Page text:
WWW Wednesday is a book meme run by Taking on a World of Words.
The Three Ws are:
What are you currently reading?
What did you recently finish reading?
What do you think you’ll read next?
I’m still in the middle of Reflections: On the Magic of Writing by Dianna Wynne Jones. It fell to the wayside during most of my reading time since last week, so I didn’t get much further along in it, which I’m okay with for the moment since it’s meant to complement what I more strongly focus on. An essay of particular note was about her realization of responsibility to a reading audience of children, particularly in regards to opening up imagination; considering what you thought otherwise not possible. In doing so she derides other authors (unnamed) who reduce their characters’ journeys to mere flights of fancy, where in the end they escape into fantasy had no bearing on reality. It was a fascinating angle to consider.
I’m happy to say I finished reading Lovecraft Country by Matt Ruff. Though not perfect, it was a great novel that I’m sure I’ll be recommending to anybody who asks about a new book to read. I didn’t mention this in my review, so I want to take a moment to gush about the binding of the book. Not only is it’s artistic style made to look like a pulpy horror novel from the 1950s, but the texture feels gritty as well. Part of its design makes it look worn too, as if it’s been sitting in a used bookstore for a long time, having changed who knows how many hands.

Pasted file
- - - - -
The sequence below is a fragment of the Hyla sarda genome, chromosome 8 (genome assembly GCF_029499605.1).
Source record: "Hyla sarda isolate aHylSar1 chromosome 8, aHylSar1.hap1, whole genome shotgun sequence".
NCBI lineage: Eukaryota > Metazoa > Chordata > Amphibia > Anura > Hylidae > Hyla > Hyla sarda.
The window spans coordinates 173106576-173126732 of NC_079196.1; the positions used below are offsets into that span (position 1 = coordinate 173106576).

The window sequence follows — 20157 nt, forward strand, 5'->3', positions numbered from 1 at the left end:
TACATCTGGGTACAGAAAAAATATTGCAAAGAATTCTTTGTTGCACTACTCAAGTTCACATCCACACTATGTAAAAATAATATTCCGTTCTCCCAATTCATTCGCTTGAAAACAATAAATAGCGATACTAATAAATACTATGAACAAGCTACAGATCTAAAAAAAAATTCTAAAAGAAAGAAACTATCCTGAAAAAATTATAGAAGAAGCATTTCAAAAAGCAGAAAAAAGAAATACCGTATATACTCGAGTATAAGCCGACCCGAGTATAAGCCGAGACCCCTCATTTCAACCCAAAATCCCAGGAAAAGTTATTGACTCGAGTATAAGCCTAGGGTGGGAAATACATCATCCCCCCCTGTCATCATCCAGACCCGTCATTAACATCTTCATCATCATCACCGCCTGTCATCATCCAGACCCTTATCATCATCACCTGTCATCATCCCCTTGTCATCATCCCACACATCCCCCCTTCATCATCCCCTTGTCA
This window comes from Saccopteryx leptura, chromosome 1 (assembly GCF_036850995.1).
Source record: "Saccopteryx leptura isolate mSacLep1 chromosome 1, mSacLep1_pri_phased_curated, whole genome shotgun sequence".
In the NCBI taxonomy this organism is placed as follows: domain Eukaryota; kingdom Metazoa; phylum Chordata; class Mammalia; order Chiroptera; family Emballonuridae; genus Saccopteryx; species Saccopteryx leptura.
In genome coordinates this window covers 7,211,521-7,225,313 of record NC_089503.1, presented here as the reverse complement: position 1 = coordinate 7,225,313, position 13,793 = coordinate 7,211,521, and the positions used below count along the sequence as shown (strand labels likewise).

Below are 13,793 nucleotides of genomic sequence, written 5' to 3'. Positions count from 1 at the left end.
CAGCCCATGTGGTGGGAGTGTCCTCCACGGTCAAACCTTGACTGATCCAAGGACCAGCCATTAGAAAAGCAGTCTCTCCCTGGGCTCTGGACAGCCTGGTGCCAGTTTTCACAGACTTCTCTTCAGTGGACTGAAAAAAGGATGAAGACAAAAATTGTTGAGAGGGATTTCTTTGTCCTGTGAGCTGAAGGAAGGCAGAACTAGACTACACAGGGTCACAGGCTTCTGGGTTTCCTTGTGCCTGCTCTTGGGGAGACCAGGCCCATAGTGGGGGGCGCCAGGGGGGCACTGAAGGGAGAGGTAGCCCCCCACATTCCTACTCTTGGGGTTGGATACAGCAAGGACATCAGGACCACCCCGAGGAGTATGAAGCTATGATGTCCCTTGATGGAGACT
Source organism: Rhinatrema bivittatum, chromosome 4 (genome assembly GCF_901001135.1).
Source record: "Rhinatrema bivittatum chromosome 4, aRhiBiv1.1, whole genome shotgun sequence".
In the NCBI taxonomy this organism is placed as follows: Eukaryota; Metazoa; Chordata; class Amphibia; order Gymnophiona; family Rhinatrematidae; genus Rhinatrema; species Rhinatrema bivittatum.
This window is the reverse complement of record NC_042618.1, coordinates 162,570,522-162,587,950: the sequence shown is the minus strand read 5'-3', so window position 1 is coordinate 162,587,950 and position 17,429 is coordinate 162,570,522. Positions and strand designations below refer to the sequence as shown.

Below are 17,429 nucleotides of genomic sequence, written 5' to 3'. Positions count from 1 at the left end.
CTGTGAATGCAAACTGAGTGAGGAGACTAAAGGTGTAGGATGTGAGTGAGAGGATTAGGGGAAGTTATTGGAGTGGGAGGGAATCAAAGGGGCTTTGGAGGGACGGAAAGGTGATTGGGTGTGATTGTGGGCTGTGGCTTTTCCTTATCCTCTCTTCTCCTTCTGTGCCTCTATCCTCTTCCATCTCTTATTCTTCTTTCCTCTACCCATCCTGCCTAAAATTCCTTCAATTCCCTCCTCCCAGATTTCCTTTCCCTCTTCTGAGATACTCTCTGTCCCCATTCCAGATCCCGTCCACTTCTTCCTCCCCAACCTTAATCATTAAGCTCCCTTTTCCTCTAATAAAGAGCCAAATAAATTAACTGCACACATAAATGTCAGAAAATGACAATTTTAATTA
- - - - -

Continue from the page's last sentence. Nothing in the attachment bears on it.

Like I said last week, I plan to start reading The Sisters Brothers by Patrick deWitt any day now. I really liked Undermajordomo Minor and the unorthodox style of Ablutions was certainly memorable, so I’m hopeful I will really like this novel as well.
Otherwise, I intend to get through some comic book trades that I’ve been stockpiling lately. Fortunately for the sake a space most of them are digital editions. It’s hard to say which I’ll start first, but I’ve got some Star Wars and Guardians of the Galaxy volumes on my tablet that should do just fine. I also picked up volumes one and two of Paper Girls by Brian K. Vaughn, which I also want to start to broaden by comic book horizons a little.